Is Your TV Watching You?

By Samuel Greengard Print this article Print
TV's that listen

Samsung was outed for speech recognition that can "listen" to TV owners and share their words with third parties. Alas, this type of situation is the new normal.

There's no question that the future of computing and automation lies at least partly in voice commands. Apple Siri, Google Now and Microsoft Cortana are revolutionizing the way people interact with phones and other devices.

But it's possible to take the concept too far. Recently, Samsung was outed for introducing speech recognition that can "listen" to TV owners and share their words with undefined third parties.

Smart TV. Dumb executives.

Privacy experts were quick to bash Samsung after reports began circulating about this capability. The details were originally revealed in a story that appeared in The Daily Beast. Samsung buried a sentence about this spying feature deep inside a lengthy and thoroughly byzantine privacy policy and in a Smart TV privacy supplement.

Of course, Samsung responded with the usual blah, blah, blah. In this case, it told CNET: "Samsung takes consumer privacy very seriously. In all of our Smart TVs, we employ industry-standard security safeguards and practices, including data encryption, to secure consumers' personal information and prevent unauthorized collection or use."

Alas, this type of situation is the new normal. Zealous marketers and complicit corporate attorneys continue to expand the boundaries for data collection, looking for new, ever more creative ways to rake in more money.

Who knows if this was the goal at Samsung? At the very least, it was shortsighted. At the worse, it's intrusive and abusive.

Unfortunately, all of this isn't out of bounds with the current American system of dealing with personal information, which allows businesses to insert third-party cookies, Web beacons and other tracking tools on computing devices without permission. In the European Union, it's opt-in. In the United States, it's opt-out. The American system encourages, if not rewards, aggressive and sometimes abusive behavior.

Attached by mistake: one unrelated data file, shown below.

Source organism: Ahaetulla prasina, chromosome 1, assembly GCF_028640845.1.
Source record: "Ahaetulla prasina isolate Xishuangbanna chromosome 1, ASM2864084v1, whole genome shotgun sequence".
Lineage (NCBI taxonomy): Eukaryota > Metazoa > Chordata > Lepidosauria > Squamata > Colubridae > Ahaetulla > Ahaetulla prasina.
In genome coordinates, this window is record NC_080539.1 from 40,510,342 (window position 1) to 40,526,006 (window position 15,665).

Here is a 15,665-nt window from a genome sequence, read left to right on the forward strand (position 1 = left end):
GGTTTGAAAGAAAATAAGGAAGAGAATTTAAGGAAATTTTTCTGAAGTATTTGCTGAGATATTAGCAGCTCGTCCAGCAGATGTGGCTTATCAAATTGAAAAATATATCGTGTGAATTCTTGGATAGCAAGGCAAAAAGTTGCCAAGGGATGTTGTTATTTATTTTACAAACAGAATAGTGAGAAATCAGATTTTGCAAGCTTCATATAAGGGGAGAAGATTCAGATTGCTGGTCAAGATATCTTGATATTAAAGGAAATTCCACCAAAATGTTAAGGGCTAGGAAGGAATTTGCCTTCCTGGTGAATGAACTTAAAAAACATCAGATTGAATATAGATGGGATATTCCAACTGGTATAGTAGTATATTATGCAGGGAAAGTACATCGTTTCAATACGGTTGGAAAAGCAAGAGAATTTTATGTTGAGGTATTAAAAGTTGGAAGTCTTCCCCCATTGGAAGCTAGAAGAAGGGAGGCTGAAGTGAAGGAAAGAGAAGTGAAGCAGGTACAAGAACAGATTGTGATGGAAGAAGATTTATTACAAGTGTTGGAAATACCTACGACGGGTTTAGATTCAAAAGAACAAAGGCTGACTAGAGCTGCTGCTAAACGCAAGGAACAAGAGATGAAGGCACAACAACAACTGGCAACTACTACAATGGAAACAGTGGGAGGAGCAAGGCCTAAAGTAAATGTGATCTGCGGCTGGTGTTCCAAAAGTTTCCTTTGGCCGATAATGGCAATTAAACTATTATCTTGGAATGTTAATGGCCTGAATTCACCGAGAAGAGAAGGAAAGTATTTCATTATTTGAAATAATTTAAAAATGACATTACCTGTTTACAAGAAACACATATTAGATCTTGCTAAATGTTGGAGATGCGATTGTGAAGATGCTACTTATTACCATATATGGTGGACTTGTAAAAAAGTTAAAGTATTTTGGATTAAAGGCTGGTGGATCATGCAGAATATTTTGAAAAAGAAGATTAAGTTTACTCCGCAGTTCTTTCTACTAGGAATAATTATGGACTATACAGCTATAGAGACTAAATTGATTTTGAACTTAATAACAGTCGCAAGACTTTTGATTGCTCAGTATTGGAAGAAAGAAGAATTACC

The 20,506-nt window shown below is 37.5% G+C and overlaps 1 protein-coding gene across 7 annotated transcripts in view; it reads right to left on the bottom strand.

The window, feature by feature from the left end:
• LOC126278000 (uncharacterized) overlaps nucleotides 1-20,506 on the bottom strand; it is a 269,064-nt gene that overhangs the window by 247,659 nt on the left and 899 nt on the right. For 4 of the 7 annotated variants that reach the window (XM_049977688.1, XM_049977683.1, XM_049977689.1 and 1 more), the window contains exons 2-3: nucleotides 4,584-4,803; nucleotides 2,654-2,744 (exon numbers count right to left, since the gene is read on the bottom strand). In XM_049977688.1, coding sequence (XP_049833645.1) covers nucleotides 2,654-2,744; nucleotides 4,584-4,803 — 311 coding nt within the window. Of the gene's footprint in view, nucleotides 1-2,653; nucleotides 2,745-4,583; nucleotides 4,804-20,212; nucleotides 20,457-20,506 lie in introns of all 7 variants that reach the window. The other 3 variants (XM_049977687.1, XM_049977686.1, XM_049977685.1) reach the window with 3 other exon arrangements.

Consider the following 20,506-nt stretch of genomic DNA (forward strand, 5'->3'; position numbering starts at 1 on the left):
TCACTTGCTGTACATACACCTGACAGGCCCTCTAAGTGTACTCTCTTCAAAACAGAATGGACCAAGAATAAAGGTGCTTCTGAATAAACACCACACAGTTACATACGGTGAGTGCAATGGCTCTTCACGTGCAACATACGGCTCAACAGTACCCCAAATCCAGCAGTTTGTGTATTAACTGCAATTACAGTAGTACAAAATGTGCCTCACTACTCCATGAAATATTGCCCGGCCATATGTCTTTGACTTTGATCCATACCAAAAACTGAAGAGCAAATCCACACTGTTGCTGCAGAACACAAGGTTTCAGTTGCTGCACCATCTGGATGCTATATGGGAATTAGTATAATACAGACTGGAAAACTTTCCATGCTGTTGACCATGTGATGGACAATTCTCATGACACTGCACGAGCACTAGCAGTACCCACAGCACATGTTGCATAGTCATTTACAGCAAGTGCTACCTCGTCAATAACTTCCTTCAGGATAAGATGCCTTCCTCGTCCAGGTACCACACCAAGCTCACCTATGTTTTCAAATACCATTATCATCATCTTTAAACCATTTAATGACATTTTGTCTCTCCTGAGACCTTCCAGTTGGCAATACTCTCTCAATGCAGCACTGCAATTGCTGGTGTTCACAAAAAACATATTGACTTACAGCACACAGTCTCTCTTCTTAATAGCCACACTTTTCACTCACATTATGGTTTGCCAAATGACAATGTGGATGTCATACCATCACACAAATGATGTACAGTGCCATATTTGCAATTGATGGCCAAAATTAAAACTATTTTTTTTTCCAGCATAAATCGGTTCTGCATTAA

But, make no mistake: As the abuses stack up, the inevitable backlash is gaining momentum. Samsung could face an FTC probe.

More importantly, President Obama has introduced a Consumer Privacy Bill of Rights, which directly challenges the way businesses use the Internet to track, monitor and monetize consumer data. If passed into law, consumers could view, correct and delete their information that companies hold, while prohibiting businesses from reusing and reselling data without greater transparency.

The bottom line? Businesses continue to behave irresponsibly in the U.S. Whether it's next month or in two years, regulations will arrive in some shape or form. And it may leave more companies than Samsung speechless.

This article was originally published on 2015-03-09

Samuel Greengard, a Baseline contributor, writes about business, technology and other topics. His forthcoming book, The Internet of Things (MIT Press), will be released in the spring of 2015.

eWeek eWeek

Have the latest technology news and resources emailed to you everyday.